Hereditary Hemochromatosis Missed Diagnosis or Misdiagnosis?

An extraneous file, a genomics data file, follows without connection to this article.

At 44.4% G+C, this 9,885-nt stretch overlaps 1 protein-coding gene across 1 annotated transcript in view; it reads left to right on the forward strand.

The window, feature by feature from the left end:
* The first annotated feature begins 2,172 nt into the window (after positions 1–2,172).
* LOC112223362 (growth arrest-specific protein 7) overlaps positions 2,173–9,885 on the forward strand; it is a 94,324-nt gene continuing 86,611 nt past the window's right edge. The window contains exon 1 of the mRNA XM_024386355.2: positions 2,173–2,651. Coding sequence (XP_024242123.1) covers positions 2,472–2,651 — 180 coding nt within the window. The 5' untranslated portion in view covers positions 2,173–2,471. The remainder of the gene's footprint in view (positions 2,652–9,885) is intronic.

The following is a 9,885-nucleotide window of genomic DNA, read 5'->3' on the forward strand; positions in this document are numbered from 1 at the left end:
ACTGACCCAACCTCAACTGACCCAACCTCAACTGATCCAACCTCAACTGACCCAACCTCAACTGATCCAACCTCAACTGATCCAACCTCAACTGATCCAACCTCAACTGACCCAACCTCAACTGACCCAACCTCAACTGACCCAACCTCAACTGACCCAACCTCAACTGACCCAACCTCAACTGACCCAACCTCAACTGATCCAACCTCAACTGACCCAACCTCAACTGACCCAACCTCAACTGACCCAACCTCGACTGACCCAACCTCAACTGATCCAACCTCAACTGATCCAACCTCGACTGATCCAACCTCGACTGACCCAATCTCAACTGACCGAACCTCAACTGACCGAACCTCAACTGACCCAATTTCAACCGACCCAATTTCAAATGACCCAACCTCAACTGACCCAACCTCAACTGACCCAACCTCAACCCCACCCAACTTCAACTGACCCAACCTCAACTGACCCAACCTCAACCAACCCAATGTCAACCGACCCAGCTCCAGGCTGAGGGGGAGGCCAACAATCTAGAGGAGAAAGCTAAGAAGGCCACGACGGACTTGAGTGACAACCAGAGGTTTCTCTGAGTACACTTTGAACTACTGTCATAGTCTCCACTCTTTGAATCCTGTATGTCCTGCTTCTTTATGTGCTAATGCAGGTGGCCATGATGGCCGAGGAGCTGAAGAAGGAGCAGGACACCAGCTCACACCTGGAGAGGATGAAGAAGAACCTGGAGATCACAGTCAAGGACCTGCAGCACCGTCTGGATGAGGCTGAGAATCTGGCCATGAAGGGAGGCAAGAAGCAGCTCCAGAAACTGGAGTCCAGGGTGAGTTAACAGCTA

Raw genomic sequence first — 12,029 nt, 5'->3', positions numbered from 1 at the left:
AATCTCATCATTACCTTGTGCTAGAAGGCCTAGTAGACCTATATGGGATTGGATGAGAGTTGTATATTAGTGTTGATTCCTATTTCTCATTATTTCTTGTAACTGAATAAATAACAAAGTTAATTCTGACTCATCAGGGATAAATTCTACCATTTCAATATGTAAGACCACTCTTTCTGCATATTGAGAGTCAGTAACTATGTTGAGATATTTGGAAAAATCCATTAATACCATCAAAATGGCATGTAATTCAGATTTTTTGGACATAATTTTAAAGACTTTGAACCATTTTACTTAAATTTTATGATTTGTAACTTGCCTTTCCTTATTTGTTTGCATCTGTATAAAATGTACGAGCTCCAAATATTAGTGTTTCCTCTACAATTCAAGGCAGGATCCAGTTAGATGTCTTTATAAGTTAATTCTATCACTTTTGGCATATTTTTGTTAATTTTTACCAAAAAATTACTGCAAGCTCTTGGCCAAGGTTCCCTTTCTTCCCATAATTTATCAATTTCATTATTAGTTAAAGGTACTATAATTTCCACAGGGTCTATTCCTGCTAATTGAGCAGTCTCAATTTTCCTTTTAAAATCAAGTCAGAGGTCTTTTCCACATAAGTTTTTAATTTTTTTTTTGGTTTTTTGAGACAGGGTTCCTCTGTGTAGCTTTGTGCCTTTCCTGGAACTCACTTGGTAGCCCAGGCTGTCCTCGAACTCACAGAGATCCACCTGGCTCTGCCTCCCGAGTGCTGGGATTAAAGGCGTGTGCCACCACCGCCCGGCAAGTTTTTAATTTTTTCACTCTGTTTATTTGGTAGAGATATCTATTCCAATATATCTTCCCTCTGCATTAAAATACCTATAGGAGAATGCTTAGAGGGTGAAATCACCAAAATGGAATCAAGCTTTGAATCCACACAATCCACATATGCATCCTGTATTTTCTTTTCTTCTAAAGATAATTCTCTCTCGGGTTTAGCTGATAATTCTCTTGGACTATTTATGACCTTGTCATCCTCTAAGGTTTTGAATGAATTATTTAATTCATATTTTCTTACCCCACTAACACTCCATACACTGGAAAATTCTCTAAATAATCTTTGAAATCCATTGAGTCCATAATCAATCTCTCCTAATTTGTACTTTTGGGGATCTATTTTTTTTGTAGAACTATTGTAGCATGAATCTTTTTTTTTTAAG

SUMMARY: It is estimated that 1-6 individuals per 100 in the United States have Iron overload syndrome as measured by random elevated Iron Saturation level. Hereditary Hemochromatosis (HH) is an inherited, Autosomal Recessive, iron storage disease and in the US usually occurs as a result of HFE gene mutations. This is more prevalent among persons of European origin and the HFE gene is located on the short arm of chromosome 6 and modulates iron uptake. Two mutations on the HFE gene, C282Y and H63D, account for the majority of the cases of Hereditary Hemochromatosis, in the United States. The authors in this provocative study reviewed the electronic medical records of patients seen at a tertiary referral center, to evaluate the accuracy of diagnosis of Hereditary Hemochromatosis (HH). HFE genotyping helps differentiate HH from secondary causes of Iron overload syndromes. This differentiation is relevant because of the lack of established guidelines with regards to management of individuals with abnormal iron studies, secondary to liver disease. It is however well known that HH and iron overload related to transfusions, can cause organ damage and this could be prevented by removing the excess iron. In this study, the authors investigated the diagnostic approach, when elevated iron studies were noted, interpretation of HFE genotyping results by physicians in order to accurately diagnose HH and factors contributing to misdiagnosis. Their review conducted between January 2002 and May 2012, demonstrated that of the 601 patients with disorders of iron metabolism, only 62% were genotyped for mutations in the HFE gene. Of those genotyped, 54% had genotypes consistent with HH (Homozygotes – C282Y/C282Y or Compound Heterozygotes – C282Y/H63D) and the rest of the 46% had non-hereditary hemochromatosis genotypes (C282Y heterozygotes, H63D homozygotes and heterozygotes, etc). One half of these non-hereditary hemochromatosis genotype patients were misdiagnosed as Hereditary Hemochromatosis and a third of these patients underwent phlebotomy. Of those who were not genotyped for mutations in the HFE gene, a third of these patients were diagnosed to have Hereditary Hemochromatosis and majority of these patients underwent phlebotomy. More than two third of the patients misdiagnosed to have Hereditary Hemochromatosis in fact had liver disease and 5% had other hematological conditions. The authors concluded that C282Y heterozygotes as well as H63D homozygotes and heterozygotes do not have Hereditary Hemochromatosis and a majority of patients with iron overload are misdiagnosed to have Hereditary Hemochromatosis. Aggressive phlebotomy in the absence of an appropriate Hereditary Hemochromatosis genotype, is not indicated and can be potentially harmful, delaying more appropriate therapy. Cherfane CE, Hollenbeck RD, Go J, et al. The American Journal of Medicine 2013;126:1010-1015.